How Training Guide Dogs Works
You will get your puppy when it is around eight-weeks-old. They will go back for formal training when they are between 13- and 15- months old. Your job is to teach your puppy good manners and some basic obedience. You can even have other pets already in your home. Puppy raising is a wonderful gift that can be passed on and make a difference in the lives of other people.
Support and guidance
All puppy raisers will get continued support and guidance. They will first join their local puppy raising club where they can mingle with the other puppy raisers and share ideas and learn. They can work on their puppy training techniques and take part in socialization outings. The payoff is at the end when they get to attend the graduation ceremonies and present the dogs they trained and raised to their new owners.
After the grown puppies get back from their puppy raising homes they’re ready to start learning the tools of their trade. They learn to become more than just well-behaved dogs or meticulously socialized dogs. They become professionals. They’re ready to begin a career that will change the life of the owner who is fortunate enough to get them. They are trained for a couple of months by skilled instructors. They learn to safely guide a person through the complex obstacles known as ‘pedestrian travel.’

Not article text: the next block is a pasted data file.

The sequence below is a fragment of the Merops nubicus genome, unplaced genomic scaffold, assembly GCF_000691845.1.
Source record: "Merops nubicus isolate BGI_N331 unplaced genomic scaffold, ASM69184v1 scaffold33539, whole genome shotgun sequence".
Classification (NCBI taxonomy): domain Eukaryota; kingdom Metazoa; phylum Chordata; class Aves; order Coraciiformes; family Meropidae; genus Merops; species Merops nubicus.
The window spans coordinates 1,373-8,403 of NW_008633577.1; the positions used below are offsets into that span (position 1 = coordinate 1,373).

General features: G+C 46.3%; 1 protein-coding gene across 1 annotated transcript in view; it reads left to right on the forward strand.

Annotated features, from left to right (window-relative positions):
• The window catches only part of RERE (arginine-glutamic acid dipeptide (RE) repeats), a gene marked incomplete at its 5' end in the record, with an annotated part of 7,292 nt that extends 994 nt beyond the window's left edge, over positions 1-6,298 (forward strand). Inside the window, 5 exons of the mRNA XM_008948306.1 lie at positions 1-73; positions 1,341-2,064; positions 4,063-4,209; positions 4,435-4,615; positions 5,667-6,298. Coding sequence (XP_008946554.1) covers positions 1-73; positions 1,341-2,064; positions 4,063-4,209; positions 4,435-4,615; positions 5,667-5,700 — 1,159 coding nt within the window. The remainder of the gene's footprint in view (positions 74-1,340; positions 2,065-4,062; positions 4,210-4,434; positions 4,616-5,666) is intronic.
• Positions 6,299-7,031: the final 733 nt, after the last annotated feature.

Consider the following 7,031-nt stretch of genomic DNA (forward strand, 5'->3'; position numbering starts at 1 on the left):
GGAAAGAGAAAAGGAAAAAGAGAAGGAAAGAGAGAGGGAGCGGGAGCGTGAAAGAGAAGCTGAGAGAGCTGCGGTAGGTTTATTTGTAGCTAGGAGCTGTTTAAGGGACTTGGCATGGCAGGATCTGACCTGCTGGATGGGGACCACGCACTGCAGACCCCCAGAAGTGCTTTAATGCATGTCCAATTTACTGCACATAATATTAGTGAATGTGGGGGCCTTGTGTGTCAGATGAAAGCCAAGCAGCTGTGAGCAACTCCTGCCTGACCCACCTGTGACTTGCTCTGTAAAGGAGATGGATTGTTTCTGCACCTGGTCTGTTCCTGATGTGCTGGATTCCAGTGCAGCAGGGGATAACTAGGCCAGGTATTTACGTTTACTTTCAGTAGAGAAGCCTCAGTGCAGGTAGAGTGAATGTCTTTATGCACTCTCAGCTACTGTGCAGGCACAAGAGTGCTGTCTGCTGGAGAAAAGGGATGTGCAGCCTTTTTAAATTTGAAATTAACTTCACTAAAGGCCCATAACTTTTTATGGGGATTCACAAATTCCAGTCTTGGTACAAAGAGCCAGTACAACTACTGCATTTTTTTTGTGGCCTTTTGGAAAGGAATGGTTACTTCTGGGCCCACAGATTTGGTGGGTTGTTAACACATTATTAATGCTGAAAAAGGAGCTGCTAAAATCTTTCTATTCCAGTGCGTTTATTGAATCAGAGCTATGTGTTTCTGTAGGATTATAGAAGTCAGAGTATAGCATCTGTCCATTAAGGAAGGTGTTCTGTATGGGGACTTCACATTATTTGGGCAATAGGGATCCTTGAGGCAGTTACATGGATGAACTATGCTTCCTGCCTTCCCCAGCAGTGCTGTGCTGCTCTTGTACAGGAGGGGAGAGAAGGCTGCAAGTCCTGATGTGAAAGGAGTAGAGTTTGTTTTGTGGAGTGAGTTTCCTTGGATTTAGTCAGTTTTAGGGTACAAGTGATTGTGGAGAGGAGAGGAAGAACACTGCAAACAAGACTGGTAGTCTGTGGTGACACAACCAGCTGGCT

Become a walker
Another way to get involved is to become a puppy walker. You work with a guide dog in your home from the time it’s six-weeks-old to 14-months. You could even become a boarder who gives the dogs a ‘bed and breakfast’ atmosphere during their training.
You could also volunteer as a dog and puppy driver, helping to transport the dogs to where they need to go. If you happen to live close-by to a training school, you could also help take care of the breeding dogs, the mom and dad dogs.
If you have any kind of skills that you believe the guide dogs could benefit from, there are programs out there waiting to hear from you. Search online to find out where your talents will benefit the most. Helping to train guide dogs is a very rewarding and open endeavor. People from all walks of life are making a difference by getting involved with guide dog training.